It is not surprising that political discourse becomes extremely divisive in difficult times. In the modern era in the West, the most obvious example of this divisiveness was seen in the 1930s. Throughout Europe in particular the 1930s saw extreme political divisions between left and rightwing responses to growing economic and resultant social problems. In some countries, like England for example, there was little in the way of a significant extremes. Sir Oswald Mosely's Fascist efforts in England never really captured the popular imagination, and though there was a communist party, it was overshadowed by the relatively soft leftist stance of the Labour Party. However, Germany emerged early in the economically troubled times as a country of political extremes, and unfortunately divisions between the centre left and the extreme left resulted in an electoral victory for the NAZIs. In Spain this divisiveness led to a horrific civil war which was, arguably, only won by Franco and his supporters because his opponents continued to fight among themselves.
I would argue that we have begun to see a re-emergence of the same kinds of political divisions that emerged in the 1930s. The roots of these troubles are different than they were in the 1930. Globalization of capital, global warming, and extreme instability in the Middle East are now major factors in the growing unrest, as well as dramatic increases in economic and social inequality in the Western nations.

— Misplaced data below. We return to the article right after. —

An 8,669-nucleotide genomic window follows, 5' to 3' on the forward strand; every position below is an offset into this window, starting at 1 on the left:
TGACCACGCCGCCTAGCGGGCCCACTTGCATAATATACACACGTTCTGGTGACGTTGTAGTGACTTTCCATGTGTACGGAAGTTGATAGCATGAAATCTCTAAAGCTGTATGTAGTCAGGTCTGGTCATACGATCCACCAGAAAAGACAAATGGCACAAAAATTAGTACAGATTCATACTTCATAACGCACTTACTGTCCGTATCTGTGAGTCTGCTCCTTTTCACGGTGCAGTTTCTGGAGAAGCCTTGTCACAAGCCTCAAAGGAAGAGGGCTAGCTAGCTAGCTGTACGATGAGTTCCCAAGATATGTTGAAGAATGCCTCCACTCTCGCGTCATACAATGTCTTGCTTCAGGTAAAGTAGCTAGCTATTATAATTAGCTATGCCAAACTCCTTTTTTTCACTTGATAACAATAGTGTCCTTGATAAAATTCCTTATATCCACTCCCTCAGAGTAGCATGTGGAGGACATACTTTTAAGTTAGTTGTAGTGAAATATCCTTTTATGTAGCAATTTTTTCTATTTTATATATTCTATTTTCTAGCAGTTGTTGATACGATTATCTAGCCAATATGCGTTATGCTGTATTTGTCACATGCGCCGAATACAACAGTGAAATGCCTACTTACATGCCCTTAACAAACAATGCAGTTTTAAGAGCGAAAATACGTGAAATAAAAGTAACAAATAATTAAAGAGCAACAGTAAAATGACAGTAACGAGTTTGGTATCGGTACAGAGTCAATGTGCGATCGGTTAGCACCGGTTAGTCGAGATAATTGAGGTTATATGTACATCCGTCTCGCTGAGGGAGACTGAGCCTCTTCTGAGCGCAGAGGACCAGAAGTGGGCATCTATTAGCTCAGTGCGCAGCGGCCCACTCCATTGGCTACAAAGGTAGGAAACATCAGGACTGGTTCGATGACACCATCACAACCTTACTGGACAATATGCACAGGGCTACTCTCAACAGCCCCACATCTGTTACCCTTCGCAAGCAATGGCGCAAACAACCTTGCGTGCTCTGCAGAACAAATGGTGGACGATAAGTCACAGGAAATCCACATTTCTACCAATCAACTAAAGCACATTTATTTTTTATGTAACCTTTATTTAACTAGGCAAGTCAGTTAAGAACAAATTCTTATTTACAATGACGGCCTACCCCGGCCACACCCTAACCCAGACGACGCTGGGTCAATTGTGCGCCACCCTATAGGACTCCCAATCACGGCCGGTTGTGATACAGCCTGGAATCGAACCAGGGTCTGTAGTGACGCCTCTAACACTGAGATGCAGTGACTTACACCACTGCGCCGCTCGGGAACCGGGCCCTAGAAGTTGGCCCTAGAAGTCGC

Extreme political divisions have begun to emerge in the US in recent years. For years the nature of American political troubles has only been expressed by a growing extremism in the rightwing. During the Obama administration this extremism has been demonstrated by the Republican's absolute unwillingness to accept anything supported by the Obama administration, even when those policies have been rooted in formerly Republican policies. We have seen a similar division in Canada as the Harper administration has brought increasingly rightwing and militarist policies into the mainstream, and made the politics of hate, fear, and division central to Canadian politics. Like the extreme right in the 1930s, Republicans in the US and Conservatives in Canada have sought increasingly to govern by decree, reject all cooperation or compromise, and work by stealth wherever necessary. Unlike the fascists of the 30s, the new right is now operating much more clearly on a corporatist model and their efforts, though still centred on increases in state power over the individual citizen, is more about global corporatism than it once was. However, the effect for average people is very much the same; more instability, less power as workers and employees, more inequality, a breakdown of democracy, more racism, and radical increases in economic and social vulnerability.